Internationally, Sebayang reported a 400%+ increase in the number of authorized fitters, from 25 to 136. In total, TPT started 2018 with 49 authorized fitters and will finish with 211, a figure which will continue to increase incrementally based on TPT’s growth estimates.

TPT’s rapid surge into the premium shaft market is remarkable by any metric, and if there’s a single message, it’s that TPT can give players like Justin Rose, Bryson DeChambeau, Jason Day and Patrick Reed something which they may not get from any other OEM.


Growing pains are inevitable. It’s the reason hindsight has perfect vision, and final papers are preceded by rough drafts. That said, at a certain point pain can become indicative of a larger problem, one which merits further investigation.

Depending on who you ask, TPT’s first generation of shafts either break at a rate high enough to justify steering clear of the brand entirely or symbolize the kind of bumps in an otherwise smooth road that invariably arises when a fresh brand tries to disrupt the status quo. As usual, the truth is likely somewhere in between.

For its part, TPT claims its 2018 failure rate is .06%, the vast majority occurring with lower torque models aimed at higher swing-speed players.  At face value, the number shouldn’t raise concern, however; the context always matters. When a tour pro snaps a shaft in front of a range full of fellow pros, it becomes less about the single shaft and more about how many others saw it happen.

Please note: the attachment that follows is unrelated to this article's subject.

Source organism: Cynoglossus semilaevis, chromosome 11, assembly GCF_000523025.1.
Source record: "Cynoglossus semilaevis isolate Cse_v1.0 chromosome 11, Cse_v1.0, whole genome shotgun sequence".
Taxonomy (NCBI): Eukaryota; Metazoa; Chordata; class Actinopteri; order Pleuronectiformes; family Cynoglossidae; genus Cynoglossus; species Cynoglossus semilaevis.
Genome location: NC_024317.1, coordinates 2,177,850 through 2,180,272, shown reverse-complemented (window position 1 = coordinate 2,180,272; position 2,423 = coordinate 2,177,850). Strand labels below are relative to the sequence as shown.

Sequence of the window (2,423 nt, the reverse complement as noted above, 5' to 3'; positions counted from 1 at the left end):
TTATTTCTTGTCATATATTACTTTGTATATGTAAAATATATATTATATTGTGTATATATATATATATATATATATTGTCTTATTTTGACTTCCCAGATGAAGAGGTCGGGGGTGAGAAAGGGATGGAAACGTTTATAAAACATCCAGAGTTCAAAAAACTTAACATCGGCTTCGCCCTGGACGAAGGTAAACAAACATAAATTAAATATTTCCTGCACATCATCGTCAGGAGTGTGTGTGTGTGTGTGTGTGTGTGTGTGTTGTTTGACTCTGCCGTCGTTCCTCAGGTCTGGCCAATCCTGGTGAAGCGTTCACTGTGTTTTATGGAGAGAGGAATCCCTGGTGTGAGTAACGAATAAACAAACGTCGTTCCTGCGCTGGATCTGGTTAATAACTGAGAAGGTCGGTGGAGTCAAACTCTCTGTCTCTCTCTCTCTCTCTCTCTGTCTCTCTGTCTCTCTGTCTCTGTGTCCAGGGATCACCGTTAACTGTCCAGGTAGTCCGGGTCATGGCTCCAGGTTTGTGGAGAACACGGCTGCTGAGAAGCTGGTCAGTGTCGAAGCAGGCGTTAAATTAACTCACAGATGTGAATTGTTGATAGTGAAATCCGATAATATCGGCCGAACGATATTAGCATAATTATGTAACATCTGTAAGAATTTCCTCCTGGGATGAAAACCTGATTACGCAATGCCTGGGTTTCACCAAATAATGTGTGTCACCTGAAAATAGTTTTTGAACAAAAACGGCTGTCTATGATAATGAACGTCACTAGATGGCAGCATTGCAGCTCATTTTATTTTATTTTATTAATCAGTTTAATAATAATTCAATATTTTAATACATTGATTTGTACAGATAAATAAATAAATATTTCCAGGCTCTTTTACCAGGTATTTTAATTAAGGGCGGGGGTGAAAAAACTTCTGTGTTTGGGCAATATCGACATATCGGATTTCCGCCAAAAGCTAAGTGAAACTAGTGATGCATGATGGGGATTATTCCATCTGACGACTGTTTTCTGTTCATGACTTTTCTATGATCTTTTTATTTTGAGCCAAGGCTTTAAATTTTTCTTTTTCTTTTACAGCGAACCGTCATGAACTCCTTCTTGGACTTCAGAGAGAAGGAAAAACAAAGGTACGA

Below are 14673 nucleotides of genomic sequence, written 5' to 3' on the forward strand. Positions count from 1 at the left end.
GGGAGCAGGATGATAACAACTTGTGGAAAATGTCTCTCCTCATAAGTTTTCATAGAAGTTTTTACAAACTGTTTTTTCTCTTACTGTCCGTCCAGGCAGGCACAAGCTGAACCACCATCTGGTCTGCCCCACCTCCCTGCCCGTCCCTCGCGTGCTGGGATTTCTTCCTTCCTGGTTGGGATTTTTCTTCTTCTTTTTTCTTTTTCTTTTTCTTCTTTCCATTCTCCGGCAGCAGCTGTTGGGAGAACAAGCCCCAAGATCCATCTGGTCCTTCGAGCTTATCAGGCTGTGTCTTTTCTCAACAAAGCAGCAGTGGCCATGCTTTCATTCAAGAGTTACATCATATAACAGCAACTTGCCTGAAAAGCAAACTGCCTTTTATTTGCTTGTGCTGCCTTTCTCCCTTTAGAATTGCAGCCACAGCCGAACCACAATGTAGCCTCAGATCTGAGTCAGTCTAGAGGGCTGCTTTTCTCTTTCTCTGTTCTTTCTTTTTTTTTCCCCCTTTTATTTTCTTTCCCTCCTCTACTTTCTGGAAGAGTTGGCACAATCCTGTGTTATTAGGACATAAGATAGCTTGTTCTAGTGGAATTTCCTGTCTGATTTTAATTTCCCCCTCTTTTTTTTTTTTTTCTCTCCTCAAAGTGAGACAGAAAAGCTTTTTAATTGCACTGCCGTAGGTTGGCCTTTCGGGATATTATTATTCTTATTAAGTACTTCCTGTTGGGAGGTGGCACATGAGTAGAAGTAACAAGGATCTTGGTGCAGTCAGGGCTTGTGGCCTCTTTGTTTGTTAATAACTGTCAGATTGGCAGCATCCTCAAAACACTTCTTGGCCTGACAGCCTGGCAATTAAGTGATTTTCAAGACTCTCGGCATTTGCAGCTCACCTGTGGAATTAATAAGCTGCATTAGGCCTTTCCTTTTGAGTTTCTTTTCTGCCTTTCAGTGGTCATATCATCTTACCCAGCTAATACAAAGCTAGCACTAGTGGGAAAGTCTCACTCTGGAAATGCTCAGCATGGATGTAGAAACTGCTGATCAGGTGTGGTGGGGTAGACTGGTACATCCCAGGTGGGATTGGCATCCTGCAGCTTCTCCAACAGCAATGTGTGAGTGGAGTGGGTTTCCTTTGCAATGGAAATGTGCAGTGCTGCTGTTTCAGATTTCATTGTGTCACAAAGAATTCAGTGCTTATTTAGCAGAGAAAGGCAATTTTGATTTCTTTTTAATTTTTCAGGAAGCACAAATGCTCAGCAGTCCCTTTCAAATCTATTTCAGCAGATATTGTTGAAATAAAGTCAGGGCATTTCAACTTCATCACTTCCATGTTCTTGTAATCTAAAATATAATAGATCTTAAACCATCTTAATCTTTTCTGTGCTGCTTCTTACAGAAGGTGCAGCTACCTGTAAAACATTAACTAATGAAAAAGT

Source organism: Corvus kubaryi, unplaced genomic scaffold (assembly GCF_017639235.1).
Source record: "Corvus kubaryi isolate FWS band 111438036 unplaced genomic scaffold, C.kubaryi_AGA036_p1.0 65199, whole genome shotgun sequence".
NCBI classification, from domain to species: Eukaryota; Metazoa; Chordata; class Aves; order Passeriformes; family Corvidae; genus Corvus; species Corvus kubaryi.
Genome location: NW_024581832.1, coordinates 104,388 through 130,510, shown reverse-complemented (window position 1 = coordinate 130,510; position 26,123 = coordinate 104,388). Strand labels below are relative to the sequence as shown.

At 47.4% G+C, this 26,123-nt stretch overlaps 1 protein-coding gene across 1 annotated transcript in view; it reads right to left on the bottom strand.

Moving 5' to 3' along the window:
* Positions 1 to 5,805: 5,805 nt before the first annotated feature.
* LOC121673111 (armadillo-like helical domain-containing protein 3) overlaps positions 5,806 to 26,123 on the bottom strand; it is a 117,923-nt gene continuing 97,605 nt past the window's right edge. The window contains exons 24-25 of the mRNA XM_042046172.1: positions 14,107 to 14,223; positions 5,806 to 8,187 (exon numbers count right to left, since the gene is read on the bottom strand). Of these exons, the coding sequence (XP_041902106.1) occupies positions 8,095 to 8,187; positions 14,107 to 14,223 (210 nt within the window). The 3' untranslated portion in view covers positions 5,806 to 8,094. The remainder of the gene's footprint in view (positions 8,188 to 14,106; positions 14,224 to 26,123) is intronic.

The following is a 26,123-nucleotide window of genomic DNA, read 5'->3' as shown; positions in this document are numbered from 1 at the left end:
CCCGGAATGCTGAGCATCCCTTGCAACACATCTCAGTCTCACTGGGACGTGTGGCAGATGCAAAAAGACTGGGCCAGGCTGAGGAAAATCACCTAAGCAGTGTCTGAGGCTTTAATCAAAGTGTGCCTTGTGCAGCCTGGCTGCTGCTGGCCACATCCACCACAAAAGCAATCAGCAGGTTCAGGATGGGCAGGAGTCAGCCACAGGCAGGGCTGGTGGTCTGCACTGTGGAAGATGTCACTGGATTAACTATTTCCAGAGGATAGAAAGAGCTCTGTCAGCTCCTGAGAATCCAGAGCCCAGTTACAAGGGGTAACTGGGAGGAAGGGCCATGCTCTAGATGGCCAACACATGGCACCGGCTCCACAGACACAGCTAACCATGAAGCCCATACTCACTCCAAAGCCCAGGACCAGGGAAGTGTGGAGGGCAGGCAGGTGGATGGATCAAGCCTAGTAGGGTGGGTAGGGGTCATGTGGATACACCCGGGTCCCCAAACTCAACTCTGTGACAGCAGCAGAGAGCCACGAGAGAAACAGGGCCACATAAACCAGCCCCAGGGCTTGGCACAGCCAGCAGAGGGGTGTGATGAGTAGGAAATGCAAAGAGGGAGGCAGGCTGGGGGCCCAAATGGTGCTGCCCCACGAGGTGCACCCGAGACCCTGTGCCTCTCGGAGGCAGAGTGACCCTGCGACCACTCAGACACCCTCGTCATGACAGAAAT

At least one major club manufacturer declined to move forward with adding TPT to its upgrade catalog after the shaft reportedly failed its quality control checks, while a tour rep for another company told MyGolfSpy that he won’t let his players near TPT product.

While there’s plenty of anecdotal evidence to suggest TPT shafts can offer performance benefits, many are taking a more cautious, wait and see approach while acknowledging the uniqueness of TPT’s process and what it could mean for the industry as a whole.

Hoyt McGarity, CEO of TrueSpec Golf, has some experience with the brand and has decided that until the durability issues are addressed, he’s sitting this one out. “We just broke so many of them,” McGarity told MyGolfSpy.

In this case “so many” is 9 or so shafts over several months, which again may not seem like a lot, but considering typical failure rates, the clientele with which McGarity tested TPT’s shafts and the environment in which the breakages occurred, it was a deal-breaker. Additionally, McGarity felt the ultimatum to carry all of TPT’s 16 different SKU’s was too big of an ask given the spotty track record.

That said, McGarity remains optimistic on TPT’s future because he sees what the product could become and by hiring credible industry veterans like Jeff Meyer as its Technical Director (30 years with Aldila and G Loomis) it’s clear TPT is working to find solutions.

At roughly the same time, TPT named Jon Sinclair as its US-based Technical Advisor. Sinclair and his team work with dozens of PGA Tour and Tour professionals, utilizing a variety of cutting-edge technologies (e.g. GEARS, AMM 3D, 4D Motion) to study how player’s motion patterns are impacted by different shaft parameters (weight, torque, balance point, profile). Sinclair believes TPT’s technology could permanently alter the shaft landscape.